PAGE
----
Spring 2014
- Seminar in Language and Literature: Shakespeare and the Age of Globalization

Global trade, colonial expansion, and the conditions of Diaspora date as far back as antiquity.  But is globalization a twenty-first century phenomenon?  The theater in which Shakespeare’s plays were performed was called the Globe.  But did audience members think of themselves as part of a world system?  How did people respond to the monkey as a novel stage prop?  Why are so many plays set in port cities?  Which characters use tobacco and what does this tell us?  In this course we will explore a seventeenth century “global cultural economy,” paying particular attention to what sorts of feelings accompany a developing global consciousness.  We will investigate how England’s commercial encounters with Africa, the Americas, the Mediterranean, and Asia influenced dramatic representations of religious and cultural “others,” as well as portrayals of English cosmopolitans.  While Shakespeare remains at the center of this course, we will discuss his plays in light of accounts of cross- cultural encounters and dramatists before and after who shaped our imagination globalization. You will be asked to write an annotated bibliography, a literature review and a literary analysis.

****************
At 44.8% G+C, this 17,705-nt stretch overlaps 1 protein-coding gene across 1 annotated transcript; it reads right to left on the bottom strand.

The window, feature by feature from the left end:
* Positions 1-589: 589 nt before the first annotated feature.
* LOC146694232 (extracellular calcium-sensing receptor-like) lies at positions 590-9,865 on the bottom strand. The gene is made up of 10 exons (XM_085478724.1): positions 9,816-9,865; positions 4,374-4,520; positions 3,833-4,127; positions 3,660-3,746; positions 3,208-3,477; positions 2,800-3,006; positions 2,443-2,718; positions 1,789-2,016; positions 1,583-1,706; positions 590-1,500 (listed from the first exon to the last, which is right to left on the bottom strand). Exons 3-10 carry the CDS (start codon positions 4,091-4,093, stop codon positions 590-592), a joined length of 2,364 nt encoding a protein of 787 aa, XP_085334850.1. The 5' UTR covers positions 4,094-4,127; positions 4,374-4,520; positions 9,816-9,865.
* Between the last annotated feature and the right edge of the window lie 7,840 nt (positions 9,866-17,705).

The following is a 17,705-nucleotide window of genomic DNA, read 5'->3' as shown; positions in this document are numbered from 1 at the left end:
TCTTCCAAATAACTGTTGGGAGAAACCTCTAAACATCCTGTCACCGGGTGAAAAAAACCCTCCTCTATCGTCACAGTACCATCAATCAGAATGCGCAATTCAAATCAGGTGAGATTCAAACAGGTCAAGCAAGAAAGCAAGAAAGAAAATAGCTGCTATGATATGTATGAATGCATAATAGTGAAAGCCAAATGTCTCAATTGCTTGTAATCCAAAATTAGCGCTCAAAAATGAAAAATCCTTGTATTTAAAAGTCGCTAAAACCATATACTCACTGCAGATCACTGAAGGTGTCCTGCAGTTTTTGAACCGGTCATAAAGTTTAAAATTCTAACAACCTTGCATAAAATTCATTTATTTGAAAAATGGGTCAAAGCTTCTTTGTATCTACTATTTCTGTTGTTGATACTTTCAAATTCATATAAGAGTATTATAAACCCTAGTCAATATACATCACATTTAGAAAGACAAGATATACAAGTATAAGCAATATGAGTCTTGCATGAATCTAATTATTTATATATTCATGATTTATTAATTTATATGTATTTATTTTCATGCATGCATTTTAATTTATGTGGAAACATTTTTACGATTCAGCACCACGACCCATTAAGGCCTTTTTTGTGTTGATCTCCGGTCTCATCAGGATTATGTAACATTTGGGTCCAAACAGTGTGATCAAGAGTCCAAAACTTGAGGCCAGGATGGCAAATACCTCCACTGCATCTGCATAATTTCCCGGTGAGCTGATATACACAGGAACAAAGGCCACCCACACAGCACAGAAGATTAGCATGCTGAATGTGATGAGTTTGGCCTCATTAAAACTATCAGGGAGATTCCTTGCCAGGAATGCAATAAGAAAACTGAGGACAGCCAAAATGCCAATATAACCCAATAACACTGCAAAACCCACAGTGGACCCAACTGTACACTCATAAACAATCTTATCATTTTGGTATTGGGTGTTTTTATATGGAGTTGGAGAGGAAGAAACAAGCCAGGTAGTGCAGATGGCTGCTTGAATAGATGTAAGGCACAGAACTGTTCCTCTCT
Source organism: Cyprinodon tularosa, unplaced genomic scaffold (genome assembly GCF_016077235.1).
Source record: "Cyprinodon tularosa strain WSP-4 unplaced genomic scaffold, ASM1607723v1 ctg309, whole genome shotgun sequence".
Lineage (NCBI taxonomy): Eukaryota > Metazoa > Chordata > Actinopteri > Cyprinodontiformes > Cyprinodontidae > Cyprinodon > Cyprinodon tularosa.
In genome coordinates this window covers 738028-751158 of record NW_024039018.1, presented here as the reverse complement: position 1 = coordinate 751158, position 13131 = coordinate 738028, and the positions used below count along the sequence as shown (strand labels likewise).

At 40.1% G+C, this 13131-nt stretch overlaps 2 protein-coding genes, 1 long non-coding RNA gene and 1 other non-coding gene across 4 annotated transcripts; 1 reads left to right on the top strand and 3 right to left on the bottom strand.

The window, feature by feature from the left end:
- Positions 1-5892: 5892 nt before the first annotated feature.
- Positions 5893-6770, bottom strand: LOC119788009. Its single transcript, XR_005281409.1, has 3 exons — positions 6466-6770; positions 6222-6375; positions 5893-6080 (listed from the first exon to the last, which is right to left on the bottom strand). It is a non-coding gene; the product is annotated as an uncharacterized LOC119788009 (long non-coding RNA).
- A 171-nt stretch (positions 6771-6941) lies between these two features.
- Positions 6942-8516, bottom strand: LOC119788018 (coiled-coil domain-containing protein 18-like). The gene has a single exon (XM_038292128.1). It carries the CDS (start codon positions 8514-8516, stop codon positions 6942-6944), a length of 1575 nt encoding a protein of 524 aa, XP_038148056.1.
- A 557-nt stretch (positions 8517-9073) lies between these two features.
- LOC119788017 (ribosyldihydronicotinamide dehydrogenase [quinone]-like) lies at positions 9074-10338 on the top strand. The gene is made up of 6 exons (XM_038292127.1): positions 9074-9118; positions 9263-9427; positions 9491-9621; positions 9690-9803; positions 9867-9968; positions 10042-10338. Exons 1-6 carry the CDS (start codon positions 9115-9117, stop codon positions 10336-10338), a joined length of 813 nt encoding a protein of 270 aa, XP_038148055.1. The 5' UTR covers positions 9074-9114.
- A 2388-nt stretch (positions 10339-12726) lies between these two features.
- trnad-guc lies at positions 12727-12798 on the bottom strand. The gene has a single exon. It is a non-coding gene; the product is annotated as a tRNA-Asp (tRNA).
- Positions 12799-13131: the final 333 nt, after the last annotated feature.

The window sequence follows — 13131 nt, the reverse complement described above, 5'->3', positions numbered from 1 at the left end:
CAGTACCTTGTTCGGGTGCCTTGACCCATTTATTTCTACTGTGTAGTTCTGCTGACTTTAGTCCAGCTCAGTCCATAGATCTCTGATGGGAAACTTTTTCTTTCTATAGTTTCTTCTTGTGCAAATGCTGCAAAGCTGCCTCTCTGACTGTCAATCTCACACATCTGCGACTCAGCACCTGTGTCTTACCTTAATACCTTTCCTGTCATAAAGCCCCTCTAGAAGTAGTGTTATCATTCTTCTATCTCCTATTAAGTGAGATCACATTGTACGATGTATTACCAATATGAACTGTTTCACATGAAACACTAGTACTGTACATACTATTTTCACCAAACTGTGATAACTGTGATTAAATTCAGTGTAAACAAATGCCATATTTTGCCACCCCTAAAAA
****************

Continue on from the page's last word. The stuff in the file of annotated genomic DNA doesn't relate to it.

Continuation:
Junior standing or higher; and must be in English Language and Literature program.


Repeatable to 9 credits if content differs.